The 81-year-old pontiff plans to visit Jordan, Israel and the Palestinian territories next May, although final details of his trip have yet to be worked out.

Also in his homily, Pope Benedict appealed for an end to child abuse.

“Let us think of those street children who do not have the blessing of a family home, of those children who are brutally exploited as soldiers and made instruments of violence, instead of messengers of reconciliation and peace,” he said.

“Let us think of those children who are victims of the industry of pornography and every other appalling form of abuse, and thus are traumatised to the depths of their soul.

Children being blessed by Pope Benedict during Midnight Mass at St Peter's Basilica, Vatican

The Pope blessed a number of children in his congregation

As Midnight Mass began, Pope Benedict, dressed in white and gold-coloured vestments, walked up the main aisle of the flood-lit St Peter’s Basilica, smiling and stopping several times to shake outstretched hands and bless children.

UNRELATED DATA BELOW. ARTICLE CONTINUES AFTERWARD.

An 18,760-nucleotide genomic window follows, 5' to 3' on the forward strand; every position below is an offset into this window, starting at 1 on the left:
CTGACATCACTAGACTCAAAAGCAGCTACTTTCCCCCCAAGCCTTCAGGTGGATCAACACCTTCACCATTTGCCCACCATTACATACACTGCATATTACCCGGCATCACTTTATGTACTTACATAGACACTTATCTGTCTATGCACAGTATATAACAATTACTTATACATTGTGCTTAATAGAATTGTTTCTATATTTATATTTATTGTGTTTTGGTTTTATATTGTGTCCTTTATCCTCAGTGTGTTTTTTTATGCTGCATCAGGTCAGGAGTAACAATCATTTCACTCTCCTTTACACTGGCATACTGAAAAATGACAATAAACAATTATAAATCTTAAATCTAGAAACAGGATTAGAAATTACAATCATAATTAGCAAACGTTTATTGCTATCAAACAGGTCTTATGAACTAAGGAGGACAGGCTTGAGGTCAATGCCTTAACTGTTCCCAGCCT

For those unable to enter, giant screens were set up in St Peter’s Square.

Most of the world’s 2.1 billion Christians mark Christmas this week.

Others, chiefly from among the 200 million Orthodox Christians who use the Julian Calendar for their feast days, celebrate the Nativity on 7 January.

Across the world, believers have been attending Christmas church services and, in some countries, families gathered for a traditional festive dinner at midnight on Christmas Eve.

‘Explosion of love’

There was a heavy security presence in the West Bank town of Bethlehem as thousands of Christian pilgrims celebrated the start of Christmas.